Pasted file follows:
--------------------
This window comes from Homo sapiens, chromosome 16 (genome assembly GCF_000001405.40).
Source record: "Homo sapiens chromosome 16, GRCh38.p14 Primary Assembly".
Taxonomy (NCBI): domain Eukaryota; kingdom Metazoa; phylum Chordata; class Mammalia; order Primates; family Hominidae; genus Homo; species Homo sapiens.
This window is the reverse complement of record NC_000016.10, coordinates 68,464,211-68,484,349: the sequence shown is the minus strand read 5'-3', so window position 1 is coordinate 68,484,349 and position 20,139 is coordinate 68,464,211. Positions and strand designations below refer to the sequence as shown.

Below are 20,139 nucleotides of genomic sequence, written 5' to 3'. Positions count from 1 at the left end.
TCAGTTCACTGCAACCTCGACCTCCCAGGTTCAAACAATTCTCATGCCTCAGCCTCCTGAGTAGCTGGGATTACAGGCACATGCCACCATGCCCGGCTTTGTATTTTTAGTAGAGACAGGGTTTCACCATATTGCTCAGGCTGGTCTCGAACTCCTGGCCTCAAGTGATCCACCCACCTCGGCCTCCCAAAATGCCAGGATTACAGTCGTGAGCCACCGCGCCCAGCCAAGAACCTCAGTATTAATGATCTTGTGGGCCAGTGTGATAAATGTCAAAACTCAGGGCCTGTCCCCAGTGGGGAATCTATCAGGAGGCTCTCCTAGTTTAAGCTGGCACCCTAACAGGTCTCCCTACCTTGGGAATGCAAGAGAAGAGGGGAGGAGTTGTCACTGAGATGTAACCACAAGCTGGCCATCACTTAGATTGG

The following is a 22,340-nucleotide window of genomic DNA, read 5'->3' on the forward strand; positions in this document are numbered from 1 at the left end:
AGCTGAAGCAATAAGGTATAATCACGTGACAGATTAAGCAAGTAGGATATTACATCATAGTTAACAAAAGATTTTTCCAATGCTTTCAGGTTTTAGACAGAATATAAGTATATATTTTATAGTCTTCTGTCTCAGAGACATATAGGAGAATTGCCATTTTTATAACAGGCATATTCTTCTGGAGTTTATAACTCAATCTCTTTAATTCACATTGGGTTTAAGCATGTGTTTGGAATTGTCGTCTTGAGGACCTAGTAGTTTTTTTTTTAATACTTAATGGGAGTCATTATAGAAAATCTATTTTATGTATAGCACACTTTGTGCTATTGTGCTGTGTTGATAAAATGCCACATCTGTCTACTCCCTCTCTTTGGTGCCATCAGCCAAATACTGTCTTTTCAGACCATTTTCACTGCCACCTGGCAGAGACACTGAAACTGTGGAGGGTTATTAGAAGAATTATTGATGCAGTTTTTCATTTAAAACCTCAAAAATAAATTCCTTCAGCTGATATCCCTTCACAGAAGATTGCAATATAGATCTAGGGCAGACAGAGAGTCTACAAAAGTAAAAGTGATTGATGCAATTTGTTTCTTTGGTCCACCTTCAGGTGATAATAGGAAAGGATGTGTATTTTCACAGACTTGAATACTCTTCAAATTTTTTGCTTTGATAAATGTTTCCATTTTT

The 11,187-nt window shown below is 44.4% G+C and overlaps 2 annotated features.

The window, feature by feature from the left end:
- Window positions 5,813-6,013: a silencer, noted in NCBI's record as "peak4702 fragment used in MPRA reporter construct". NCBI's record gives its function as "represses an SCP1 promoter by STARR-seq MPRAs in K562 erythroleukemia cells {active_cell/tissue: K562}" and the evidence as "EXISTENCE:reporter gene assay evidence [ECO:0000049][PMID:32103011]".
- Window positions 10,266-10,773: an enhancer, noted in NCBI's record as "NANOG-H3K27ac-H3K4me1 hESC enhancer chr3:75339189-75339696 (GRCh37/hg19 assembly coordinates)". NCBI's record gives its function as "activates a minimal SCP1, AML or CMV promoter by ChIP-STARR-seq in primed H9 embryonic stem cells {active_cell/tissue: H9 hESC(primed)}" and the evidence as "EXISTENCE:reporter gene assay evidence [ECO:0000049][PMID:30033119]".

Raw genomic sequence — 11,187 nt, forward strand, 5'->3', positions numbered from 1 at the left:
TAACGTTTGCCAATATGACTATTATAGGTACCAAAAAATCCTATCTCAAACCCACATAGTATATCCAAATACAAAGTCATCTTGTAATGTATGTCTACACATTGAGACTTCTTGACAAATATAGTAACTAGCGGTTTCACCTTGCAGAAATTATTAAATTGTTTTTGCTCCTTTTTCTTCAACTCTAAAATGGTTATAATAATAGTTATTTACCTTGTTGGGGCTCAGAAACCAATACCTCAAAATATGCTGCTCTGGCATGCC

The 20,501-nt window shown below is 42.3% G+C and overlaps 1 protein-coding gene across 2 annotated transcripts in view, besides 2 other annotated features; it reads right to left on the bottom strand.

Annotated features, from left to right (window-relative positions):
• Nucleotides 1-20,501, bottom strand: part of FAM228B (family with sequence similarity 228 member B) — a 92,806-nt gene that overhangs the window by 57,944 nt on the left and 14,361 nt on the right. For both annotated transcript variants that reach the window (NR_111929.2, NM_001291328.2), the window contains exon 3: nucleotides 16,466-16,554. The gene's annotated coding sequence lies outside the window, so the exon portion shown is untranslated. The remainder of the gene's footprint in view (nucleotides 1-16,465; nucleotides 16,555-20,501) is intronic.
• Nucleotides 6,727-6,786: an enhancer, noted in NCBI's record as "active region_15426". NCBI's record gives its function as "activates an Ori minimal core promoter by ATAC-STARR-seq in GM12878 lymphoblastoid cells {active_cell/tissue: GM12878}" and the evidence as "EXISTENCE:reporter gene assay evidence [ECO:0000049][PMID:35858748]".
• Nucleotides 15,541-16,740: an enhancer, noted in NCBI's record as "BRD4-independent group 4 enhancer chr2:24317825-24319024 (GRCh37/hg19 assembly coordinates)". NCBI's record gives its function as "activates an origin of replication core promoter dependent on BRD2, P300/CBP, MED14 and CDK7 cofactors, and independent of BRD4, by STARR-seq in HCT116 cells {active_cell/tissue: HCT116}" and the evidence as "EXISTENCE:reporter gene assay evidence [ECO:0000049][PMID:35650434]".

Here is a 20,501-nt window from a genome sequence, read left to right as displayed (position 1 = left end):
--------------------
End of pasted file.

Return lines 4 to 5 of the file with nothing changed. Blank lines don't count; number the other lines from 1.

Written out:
This window is the reverse complement of record NC_000016.10, coordinates 68,464,211-68,484,349: the sequence shown is the minus strand read 5'-3', so window position 1 is coordinate 68,484,349 and position 20,139 is coordinate 68,464,211. Positions and strand designations below refer to the sequence as shown.

Below are 20,139 nucleotides of genomic sequence, written 5' to 3'. Positions count from 1 at the left end.